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Lowering Blood Pressure without Medication

High blood pressure is readily recognized as problematic in many people’s health circumstances in today’s society. There are several causes, some psychological and some physiological. The predominant treatment prescribed to sufferers are various drugs that either expand the volume the cardiovascular system is able to contain or increase blood volume excretion through the kidneys. Both of these are artificial methods of modifying our body systems, and both may cause potentially harmful side effects.

When stressed, our blood vessels constrict so that oxygen can reach the cells of our bodies faster, enabling the catabolism (breakdown) of carbohydrates such as glucose by the mitochondria (power-generating organelles) in our body’s cells to produce adenosine triphosphate (ATP). ATP is an energy-storing molecule, the batteries of our cells, they power the cell’s activities, including providing the energy for our muscles to work. So stress increases the oxygen availability to increase our energy supply so that we can either flee or fight the stressful situation. Unfortunately, the stressors of modern human society are not overcome by our body’s instinctive reactions. This leads to a situation of continual high blood pressure, often compounded by high fat levels and poor physical condition.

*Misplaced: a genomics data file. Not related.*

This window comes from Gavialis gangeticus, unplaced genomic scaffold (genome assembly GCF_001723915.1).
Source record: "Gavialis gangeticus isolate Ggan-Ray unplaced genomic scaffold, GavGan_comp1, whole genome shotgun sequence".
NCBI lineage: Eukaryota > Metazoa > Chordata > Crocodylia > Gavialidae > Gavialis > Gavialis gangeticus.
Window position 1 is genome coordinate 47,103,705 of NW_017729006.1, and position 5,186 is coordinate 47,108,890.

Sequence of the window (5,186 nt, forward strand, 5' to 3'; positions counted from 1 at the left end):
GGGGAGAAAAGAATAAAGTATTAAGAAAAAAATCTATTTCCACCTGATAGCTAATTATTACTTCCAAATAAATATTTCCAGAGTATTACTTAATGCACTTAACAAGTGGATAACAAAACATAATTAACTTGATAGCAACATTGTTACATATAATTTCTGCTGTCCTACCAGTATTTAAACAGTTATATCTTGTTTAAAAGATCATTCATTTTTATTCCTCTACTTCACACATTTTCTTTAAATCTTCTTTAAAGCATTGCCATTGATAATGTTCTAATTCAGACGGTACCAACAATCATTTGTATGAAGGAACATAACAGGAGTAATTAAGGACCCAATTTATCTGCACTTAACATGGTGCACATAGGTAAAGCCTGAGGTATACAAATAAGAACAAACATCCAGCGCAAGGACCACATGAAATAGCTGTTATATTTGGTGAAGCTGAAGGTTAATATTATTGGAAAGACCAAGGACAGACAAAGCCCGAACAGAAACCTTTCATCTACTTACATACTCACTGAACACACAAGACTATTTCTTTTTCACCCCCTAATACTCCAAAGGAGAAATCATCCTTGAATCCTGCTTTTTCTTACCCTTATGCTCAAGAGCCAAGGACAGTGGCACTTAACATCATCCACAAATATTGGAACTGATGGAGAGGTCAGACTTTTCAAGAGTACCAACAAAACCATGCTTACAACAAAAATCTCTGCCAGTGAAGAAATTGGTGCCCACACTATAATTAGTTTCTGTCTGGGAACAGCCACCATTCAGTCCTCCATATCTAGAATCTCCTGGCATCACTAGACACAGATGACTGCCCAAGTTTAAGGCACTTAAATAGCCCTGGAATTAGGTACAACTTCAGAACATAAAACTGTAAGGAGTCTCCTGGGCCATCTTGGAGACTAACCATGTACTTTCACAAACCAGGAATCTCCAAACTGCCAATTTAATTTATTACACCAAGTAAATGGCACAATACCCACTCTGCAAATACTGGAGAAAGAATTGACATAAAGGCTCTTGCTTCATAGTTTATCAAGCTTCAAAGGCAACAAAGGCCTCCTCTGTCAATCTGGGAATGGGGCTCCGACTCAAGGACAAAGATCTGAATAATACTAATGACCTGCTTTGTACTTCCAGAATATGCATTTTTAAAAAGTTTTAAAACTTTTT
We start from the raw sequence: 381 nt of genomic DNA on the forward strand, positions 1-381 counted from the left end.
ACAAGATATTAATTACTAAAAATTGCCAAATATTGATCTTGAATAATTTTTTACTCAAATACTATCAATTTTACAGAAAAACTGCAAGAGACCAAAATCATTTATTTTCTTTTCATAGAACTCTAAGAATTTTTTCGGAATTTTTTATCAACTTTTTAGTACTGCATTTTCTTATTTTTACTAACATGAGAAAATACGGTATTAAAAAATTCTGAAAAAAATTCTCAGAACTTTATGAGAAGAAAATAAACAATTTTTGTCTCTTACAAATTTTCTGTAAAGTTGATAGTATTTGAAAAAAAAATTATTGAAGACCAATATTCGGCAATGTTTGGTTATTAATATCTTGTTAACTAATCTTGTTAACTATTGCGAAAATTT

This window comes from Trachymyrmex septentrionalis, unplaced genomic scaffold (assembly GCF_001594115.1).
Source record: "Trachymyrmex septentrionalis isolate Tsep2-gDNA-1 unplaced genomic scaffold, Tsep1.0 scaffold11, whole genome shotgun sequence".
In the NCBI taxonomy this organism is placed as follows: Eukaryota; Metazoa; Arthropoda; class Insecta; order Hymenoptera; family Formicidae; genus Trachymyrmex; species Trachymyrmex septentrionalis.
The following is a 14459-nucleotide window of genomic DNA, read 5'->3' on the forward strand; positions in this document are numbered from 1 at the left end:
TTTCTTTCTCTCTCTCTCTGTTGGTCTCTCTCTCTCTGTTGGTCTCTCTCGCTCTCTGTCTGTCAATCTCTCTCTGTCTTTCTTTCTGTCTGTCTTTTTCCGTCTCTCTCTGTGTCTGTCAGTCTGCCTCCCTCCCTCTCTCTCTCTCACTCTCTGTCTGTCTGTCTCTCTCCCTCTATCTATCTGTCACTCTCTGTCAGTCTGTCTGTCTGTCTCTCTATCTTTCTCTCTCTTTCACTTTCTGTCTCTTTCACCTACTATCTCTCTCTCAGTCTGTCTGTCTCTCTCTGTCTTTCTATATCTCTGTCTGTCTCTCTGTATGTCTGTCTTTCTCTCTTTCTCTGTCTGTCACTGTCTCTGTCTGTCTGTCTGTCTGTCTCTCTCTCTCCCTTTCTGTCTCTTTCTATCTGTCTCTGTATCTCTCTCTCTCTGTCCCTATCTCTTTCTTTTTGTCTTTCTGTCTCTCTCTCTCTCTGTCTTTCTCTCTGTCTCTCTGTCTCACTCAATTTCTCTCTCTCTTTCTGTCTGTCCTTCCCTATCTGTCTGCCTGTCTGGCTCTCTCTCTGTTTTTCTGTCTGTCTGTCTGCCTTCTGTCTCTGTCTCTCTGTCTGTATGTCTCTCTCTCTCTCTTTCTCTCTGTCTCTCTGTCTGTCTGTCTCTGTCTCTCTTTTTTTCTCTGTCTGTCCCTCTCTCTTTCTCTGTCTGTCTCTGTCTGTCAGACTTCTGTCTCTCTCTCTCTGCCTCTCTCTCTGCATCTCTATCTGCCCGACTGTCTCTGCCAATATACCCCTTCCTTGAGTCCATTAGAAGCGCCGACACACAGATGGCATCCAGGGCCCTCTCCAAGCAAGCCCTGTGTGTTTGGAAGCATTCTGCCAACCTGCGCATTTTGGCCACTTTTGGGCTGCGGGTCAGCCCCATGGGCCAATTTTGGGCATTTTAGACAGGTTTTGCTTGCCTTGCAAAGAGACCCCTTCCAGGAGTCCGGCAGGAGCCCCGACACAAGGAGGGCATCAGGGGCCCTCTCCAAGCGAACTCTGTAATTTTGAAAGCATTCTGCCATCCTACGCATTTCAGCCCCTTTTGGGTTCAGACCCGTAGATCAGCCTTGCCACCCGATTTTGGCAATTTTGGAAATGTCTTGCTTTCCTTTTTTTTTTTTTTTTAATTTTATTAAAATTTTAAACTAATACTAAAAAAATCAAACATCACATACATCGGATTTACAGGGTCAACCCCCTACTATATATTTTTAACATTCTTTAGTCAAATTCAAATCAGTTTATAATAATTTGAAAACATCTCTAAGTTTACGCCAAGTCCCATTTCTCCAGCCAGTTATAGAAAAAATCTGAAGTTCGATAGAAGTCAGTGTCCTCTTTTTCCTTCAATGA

Haemorrhoids, often called piles, are a condition that “afflicts” many people as they age and are often treated using cauterizing methods or surgery. Might we be doing them a disservice by considering them a bane and treating them so. Could it be that haemorrhoids are nature’s way of combating high blood pressure in older people? I have “suffered” from haemorrhoids for some years now. Prior to their arrival I suffered regularly from blood noses, from my earliest childhood through to my early thirties, since rarely. Despite an often-stressful life, I have not suffered from high blood pressure.

Haemorrhoids have an extensive capillary system close to the surface that may be ruptured by external pressures or from internal. Being more susceptible to rupture than most if not all other capillary networks in my body they are the first to break. High blood pressure causes us harm through the rupture of capillary networks in the important systems of our body; by relieving that pressure in a comparatively insignificant area we avoid that damage. Perhaps we should view haemorrhoids as a blessing rather than a curse.